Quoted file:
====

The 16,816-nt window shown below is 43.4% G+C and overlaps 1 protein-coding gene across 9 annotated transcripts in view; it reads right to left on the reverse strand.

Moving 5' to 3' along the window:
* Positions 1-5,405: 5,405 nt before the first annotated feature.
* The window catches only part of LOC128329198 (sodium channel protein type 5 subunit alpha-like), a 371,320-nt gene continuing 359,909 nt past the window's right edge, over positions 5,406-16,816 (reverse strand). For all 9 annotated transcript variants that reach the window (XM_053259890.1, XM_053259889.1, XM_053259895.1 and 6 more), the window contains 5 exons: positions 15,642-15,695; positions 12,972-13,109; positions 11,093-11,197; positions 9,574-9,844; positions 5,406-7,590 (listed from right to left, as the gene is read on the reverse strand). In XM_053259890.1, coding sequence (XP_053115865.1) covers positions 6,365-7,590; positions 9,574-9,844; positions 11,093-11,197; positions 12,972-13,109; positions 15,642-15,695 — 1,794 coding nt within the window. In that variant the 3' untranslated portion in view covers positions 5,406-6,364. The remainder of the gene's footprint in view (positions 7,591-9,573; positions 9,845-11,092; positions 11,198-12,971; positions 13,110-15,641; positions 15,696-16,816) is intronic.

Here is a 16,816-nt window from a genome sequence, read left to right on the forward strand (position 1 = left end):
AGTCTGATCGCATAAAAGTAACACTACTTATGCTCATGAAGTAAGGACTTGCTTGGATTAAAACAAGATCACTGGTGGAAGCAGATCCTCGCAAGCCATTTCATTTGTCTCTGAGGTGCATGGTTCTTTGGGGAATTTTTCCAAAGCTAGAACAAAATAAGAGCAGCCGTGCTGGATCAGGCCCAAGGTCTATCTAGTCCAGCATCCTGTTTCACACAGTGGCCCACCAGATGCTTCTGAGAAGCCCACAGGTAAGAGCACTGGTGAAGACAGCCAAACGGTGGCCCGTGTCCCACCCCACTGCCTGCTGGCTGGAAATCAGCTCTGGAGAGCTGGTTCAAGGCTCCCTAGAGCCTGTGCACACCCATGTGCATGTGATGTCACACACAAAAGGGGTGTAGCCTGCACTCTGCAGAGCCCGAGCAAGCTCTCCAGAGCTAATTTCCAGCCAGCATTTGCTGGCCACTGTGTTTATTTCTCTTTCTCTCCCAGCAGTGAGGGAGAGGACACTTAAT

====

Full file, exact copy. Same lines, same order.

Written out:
The 16,816-nt window shown below is 43.4% G+C and overlaps 1 protein-coding gene across 9 annotated transcripts in view; it reads right to left on the reverse strand.

Moving 5' to 3' along the window:
* Positions 1-5,405: 5,405 nt before the first annotated feature.
* The window catches only part of LOC128329198 (sodium channel protein type 5 subunit alpha-like), a 371,320-nt gene continuing 359,909 nt past the window's right edge, over positions 5,406-16,816 (reverse strand). For all 9 annotated transcript variants that reach the window (XM_053259890.1, XM_053259889.1, XM_053259895.1 and 6 more), the window contains 5 exons: positions 15,642-15,695; positions 12,972-13,109; positions 11,093-11,197; positions 9,574-9,844; positions 5,406-7,590 (listed from right to left, as the gene is read on the reverse strand). In XM_053259890.1, coding sequence (XP_053115865.1) covers positions 6,365-7,590; positions 9,574-9,844; positions 11,093-11,197; positions 12,972-13,109; positions 15,642-15,695 — 1,794 coding nt within the window. In that variant the 3' untranslated portion in view covers positions 5,406-6,364. The remainder of the gene's footprint in view (positions 7,591-9,573; positions 9,845-11,092; positions 11,198-12,971; positions 13,110-15,641; positions 15,696-16,816) is intronic.

Here is a 16,816-nt window from a genome sequence, read left to right on the forward strand (position 1 = left end):
AGTCTGATCGCATAAAAGTAACACTACTTATGCTCATGAAGTAAGGACTTGCTTGGATTAAAACAAGATCACTGGTGGAAGCAGATCCTCGCAAGCCATTTCATTTGTCTCTGAGGTGCATGGTTCTTTGGGGAATTTTTCCAAAGCTAGAACAAAATAAGAGCAGCCGTGCTGGATCAGGCCCAAGGTCTATCTAGTCCAGCATCCTGTTTCACACAGTGGCCCACCAGATGCTTCTGAGAAGCCCACAGGTAAGAGCACTGGTGAAGACAGCCAAACGGTGGCCCGTGTCCCACCCCACTGCCTGCTGGCTGGAAATCAGCTCTGGAGAGCTGGTTCAAGGCTCCCTAGAGCCTGTGCACACCCATGTGCATGTGATGTCACACACAAAAGGGGTGTAGCCTGCACTCTGCAGAGCCCGAGCAAGCTCTCCAGAGCTAATTTCCAGCCAGCATTTGCTGGCCACTGTGTTTATTTCTCTTTCTCTCCCAGCAGTGAGGGAGAGGACACTTAAT